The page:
The debate centers around an expansive state program to have inmates fight wildfires. California is one of several states that employs prison labor to fight wildfires. And it has the largest such program, as the state’s wildfire problem rapidly expands arguably because of climate change. By employing prison inmates who are paid less than $2 per day, the state saves some $1 billion, according to a recent BuzzFeed feature of the practice. California relies upon that labor source, and only certain classes of nonviolent inmates charged with lower level offenses are eligible for the selective program. They must then meet physical and other criteria.

    In exchange, they get the opportunity for early release, by earning twice as many credits toward early release as inmates in other programs would otherwise earn, known as 2-for-1 credits. In February, the federal court overseeing California’s prison litigation ordered the state to expand this 2-for-1 program to some other rehabilitation programs so that other inmates who exhibit good behavior and perform certain work successfully would also be eligible for even earlier release.

    As has been California’s practice in this litigation, California didn’t initially take the order that seriously. It continued to work toward reducing its prison population. In fact, the ballot initiative passed by voters in November to reclassify several nonviolent felonies as misdemeanors will go a long way toward achieving that goal. But it insisted that it didn’t have to do it the way the court wanted it to, because doing so could deplete the state’s source of inmate firefighters.

    The incentives of this wildfire and other labor programs are seemingly in conflict with the goal of reducing U.S. reliance on mass incarceration. But the federal judges overseeing this litigation were nonetheless sensitive to the state’s need for inmate firefighters. That’s why they ordered the state to offer 2-for-1 credits only to those many inmates who weren’t eligible for the wildfire program. This way, inmates who were eligible would still be incentivized to choose fighting wildfires, while those that weren’t could choose other rehabilitative work programs to reduce their sentence.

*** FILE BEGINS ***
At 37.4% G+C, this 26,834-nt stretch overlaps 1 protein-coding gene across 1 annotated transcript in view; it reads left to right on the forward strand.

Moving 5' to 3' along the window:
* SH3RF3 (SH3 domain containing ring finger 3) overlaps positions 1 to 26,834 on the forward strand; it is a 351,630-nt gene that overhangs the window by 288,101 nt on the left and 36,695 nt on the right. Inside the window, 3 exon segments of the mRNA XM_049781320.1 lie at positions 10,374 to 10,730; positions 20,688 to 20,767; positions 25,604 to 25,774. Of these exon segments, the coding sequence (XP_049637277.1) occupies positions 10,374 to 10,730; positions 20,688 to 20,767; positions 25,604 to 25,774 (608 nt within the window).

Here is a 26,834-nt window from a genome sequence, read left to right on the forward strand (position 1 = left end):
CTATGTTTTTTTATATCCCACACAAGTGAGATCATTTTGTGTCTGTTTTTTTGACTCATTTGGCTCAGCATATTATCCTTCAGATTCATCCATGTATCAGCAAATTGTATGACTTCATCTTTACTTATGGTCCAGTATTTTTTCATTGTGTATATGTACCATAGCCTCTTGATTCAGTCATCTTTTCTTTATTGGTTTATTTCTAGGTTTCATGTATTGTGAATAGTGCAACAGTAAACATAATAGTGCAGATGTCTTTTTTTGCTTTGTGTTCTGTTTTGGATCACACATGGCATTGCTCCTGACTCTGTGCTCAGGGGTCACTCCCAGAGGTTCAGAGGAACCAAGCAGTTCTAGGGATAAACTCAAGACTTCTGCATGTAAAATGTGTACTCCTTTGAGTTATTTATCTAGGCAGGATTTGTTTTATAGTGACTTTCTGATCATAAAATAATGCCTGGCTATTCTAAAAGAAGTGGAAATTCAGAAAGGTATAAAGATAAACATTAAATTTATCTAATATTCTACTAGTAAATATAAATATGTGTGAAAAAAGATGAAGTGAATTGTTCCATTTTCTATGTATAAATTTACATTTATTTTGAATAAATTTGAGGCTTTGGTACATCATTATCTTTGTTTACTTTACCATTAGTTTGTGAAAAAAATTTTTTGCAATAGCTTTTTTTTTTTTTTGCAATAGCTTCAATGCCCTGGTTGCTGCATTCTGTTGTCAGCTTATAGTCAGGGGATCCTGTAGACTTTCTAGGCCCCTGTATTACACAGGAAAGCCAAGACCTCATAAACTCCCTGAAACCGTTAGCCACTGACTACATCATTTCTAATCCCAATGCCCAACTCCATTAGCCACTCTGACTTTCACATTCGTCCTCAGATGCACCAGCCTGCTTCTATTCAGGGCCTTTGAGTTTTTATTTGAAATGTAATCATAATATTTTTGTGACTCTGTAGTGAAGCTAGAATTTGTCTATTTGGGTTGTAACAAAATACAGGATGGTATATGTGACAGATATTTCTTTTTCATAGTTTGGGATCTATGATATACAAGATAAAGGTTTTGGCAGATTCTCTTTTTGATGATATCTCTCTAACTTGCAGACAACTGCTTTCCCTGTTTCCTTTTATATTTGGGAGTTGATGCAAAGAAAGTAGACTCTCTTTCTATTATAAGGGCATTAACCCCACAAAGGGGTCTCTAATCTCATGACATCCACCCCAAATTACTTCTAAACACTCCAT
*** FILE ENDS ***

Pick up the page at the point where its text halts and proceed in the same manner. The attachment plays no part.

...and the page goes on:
The Department of Corrections didn’t like this idea, either. It argued that offering 2-for-1 credits to any inmates who perform other prison labor would mean more minimum security inmates would be released earlier, and they wouldn’t have as large of a labor pool. They would still need to fill those jobs by drawing candidates who could otherwise work fighting wildfires, and would be “forced to draw down its fire camp population to fill these vital MSF [Minimum Support Facility] positions.” In other words, they didn’t want to have to hire full-time employees to perform any of the work that inmates are now performing.

    The plaintiffs had this to say in response: “Defendants baldly assert that if the labor pool for their garage, garbage, and city park crews is reduced, then ‘CDCR would be forced to draw-down its fire camp population to fill these vital MSF positions.’ That is a red herring; Defendants would not be ‘forced’ to do anything. They could hire public employees to perform tasks like garbage collection, garage work and recycling … ”

    In a short order Friday, the federal court seemingly agreed with this argument, ordering California to expand its 2-for-1 credits program.

    California’s resistance to the initial federal court order is not surprising. Despite making some real strides in reducing its prison population relative to other states, the state has fought court orders every step of the way, as Gov. Jerry Brown claimed that the prisons were on the verge of being “gold plated.” But its newest line of argument reveals another obstacle to prison reform that may affect many other states without a court order for reform.